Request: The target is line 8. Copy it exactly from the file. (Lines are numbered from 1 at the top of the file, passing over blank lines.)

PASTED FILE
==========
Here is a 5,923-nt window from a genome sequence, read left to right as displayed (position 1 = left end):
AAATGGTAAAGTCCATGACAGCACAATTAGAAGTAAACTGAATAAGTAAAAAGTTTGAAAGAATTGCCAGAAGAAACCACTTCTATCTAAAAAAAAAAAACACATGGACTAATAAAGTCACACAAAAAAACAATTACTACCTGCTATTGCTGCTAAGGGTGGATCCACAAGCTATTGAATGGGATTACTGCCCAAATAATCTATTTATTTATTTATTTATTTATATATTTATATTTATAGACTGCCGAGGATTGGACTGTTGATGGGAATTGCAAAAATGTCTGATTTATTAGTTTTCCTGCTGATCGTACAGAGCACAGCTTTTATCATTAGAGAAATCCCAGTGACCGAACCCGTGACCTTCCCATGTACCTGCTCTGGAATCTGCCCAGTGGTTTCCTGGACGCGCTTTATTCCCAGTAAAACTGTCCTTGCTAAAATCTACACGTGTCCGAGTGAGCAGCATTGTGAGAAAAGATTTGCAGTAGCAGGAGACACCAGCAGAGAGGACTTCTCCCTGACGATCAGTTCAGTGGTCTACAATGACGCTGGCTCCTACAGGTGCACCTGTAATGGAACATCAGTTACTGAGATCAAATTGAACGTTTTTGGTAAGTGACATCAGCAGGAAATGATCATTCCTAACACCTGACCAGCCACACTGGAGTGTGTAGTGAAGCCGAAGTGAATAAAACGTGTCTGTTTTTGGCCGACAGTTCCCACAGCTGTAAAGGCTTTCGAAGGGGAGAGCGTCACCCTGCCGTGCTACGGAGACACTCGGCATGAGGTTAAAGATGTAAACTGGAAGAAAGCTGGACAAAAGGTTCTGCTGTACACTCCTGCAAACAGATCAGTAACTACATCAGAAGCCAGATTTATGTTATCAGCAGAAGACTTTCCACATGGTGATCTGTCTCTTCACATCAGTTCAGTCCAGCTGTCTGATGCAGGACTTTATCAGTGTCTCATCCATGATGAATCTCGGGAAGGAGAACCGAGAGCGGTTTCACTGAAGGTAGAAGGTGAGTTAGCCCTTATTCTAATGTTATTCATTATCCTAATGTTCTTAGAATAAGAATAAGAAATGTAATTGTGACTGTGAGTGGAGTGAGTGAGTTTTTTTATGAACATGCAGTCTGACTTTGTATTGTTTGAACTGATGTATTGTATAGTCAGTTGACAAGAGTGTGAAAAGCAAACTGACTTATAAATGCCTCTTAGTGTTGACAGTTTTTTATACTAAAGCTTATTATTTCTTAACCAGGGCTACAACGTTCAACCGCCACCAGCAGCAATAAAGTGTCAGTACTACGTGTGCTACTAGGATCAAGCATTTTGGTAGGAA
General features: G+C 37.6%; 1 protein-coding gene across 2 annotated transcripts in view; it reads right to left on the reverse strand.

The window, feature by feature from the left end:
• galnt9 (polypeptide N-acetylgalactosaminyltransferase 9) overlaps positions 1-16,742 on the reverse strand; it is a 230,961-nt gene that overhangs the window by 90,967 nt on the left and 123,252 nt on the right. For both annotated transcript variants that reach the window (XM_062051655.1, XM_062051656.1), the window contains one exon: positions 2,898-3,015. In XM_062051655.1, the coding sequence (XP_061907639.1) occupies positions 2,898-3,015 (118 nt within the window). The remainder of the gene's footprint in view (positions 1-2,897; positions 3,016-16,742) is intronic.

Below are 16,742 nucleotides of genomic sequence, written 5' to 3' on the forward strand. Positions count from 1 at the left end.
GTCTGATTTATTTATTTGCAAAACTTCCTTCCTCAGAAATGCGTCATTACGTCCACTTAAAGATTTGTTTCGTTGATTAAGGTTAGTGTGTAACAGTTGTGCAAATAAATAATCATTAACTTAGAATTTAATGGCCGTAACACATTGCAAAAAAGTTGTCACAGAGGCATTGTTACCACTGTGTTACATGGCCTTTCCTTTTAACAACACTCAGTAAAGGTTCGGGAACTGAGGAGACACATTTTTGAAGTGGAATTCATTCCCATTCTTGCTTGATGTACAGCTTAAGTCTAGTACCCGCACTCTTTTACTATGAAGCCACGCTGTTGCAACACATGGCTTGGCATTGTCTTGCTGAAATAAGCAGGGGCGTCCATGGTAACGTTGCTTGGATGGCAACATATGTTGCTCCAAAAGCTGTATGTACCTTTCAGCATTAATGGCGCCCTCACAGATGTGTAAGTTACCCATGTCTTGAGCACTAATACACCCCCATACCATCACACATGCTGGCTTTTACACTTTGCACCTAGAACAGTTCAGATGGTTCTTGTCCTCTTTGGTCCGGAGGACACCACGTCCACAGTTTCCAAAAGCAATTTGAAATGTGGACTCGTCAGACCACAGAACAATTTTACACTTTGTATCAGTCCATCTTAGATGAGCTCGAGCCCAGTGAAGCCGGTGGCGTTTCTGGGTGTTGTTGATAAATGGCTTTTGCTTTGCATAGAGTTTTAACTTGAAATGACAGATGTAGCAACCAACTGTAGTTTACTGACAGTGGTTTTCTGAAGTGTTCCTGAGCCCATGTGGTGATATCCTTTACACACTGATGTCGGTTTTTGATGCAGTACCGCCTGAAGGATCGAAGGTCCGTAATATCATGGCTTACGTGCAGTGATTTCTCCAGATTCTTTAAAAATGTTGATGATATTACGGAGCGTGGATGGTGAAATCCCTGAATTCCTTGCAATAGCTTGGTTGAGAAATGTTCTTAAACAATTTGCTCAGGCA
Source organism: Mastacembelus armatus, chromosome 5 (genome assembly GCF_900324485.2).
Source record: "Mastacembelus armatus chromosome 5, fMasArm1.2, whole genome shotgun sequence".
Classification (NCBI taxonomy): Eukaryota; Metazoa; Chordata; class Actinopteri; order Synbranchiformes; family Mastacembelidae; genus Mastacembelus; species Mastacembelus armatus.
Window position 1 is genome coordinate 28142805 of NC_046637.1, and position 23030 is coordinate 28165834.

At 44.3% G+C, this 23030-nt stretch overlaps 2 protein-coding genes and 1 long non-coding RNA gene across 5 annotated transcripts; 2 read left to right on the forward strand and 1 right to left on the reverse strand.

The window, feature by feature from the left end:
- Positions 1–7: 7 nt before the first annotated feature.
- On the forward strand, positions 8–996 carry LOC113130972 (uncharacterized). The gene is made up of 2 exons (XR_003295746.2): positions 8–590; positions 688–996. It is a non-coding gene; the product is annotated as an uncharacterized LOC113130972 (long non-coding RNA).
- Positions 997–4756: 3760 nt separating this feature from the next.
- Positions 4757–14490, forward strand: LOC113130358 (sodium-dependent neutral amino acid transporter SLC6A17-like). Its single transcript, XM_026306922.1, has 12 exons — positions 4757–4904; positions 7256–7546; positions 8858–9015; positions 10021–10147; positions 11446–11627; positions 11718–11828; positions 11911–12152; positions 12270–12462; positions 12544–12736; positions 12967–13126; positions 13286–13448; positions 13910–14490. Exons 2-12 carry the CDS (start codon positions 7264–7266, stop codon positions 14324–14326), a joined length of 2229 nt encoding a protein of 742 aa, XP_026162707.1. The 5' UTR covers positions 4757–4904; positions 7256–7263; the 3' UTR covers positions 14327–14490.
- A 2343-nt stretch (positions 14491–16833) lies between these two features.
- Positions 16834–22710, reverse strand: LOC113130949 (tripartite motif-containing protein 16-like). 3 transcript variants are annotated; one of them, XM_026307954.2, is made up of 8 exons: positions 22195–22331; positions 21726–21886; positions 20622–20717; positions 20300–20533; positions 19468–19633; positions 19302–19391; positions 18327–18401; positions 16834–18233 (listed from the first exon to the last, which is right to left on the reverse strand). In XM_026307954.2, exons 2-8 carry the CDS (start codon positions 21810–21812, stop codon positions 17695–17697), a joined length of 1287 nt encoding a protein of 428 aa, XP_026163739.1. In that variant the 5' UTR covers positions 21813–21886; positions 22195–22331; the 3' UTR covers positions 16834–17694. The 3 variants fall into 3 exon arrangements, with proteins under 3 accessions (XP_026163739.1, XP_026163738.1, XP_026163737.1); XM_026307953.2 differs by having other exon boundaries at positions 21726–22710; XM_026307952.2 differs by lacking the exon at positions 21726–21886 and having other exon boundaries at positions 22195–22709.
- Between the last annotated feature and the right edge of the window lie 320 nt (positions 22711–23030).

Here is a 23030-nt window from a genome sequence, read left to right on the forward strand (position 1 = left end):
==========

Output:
Source organism: Mastacembelus armatus, chromosome 5 (genome assembly GCF_900324485.2).